Geographical variation in adult life-history traits of the European cherry fruit fly, Rhagoletis cerasi (Diptera: Tephritidae)

Authors

  • CLEOPATRA A. MORAITI,

    1. Laboratory of Entomology and Agricultural Zoology, Department of Agriculture, Crop Production and Rural Environment, University of Thessaly, Fytokou St., N. Ionia Volou, 384 46, Magnesia, Greece
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  • CHRISTOS T. NAKAS,

    1. Laboratory of Biometry, Department of Agriculture Crop Production and Rural Environment, University of Thessaly, Fytokou St., N. Ionia Volou, 384 46, Magnesia, Greece
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  • KIRSTEN KÖPPLER,

    1. Centre for Agriculture and Technology, Plant Protection in Fruit Crops, Reinsburgstr, 107, 70197 Stuttgart, Germany
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  • NIKOS T. PAPADOPOULOS

    Corresponding author
    1. Laboratory of Entomology and Agricultural Zoology, Department of Agriculture, Crop Production and Rural Environment, University of Thessaly, Fytokou St., N. Ionia Volou, 384 46, Magnesia, Greece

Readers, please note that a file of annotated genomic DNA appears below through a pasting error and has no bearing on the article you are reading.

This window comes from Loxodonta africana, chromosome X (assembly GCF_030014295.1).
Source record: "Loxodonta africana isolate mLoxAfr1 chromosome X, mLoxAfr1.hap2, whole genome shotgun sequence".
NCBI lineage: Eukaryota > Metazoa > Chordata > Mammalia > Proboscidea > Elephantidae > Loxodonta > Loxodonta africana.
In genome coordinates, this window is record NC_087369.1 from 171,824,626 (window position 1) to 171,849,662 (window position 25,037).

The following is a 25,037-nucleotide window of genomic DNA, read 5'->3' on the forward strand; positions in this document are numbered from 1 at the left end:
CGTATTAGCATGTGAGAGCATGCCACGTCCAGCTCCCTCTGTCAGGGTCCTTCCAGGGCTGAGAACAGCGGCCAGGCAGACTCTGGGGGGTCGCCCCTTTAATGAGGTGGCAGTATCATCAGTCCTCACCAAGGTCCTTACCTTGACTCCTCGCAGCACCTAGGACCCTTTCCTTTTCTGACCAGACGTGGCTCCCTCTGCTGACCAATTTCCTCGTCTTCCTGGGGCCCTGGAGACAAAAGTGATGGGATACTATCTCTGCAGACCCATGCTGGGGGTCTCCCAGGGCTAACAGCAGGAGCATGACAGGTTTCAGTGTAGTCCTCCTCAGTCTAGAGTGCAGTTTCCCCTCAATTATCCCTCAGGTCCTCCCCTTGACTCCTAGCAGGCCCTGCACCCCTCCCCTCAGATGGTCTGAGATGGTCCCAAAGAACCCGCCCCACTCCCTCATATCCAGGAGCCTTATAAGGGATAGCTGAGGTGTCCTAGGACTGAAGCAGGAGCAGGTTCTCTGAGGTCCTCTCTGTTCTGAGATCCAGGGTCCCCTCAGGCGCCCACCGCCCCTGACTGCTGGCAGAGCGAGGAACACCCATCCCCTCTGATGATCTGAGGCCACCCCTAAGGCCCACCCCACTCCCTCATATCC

E-mail: nikopap@uth.gr
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E-mail: nikopap@uth.gr

Abstract

To understand the evolution of local adaptation, the interplay between natural selection and gene flow should be considered. Rhagoletis cerasi L. (Diptera: Tephritidae) is a patchily distributed, stenophagous species of the temperate zone, and the geographical structure of its populations reveals substantial variation in gene flow rates across its distribution range. We studied the demographic components of R. cerasi adults from Greek and German populations by estimating the variability in fitness traits among allopatric populations, as well as among geographically discrete populations, with gene flow. Assuming that body size may exert a profound effect on adult fitness, both thorax and head sizes were considered as covariates in our analyses. Our data demonstrated that females were larger than males in all populations, and adult size varied significantly among populations within groups. Significant differences in a suite of life-history traits of R. cerasi adults were detected among populations with gene flow, whereas there were no consistent differences among allopatric populations. Therefore, the genetic differences among R. cerasi populations, driven mainly by geographical isolation, are poor predictors of variation in the life-history traits of adults. © 2012 The Linnean Society of London, Biological Journal of the Linnean Society, 2012, ••, ••–••.

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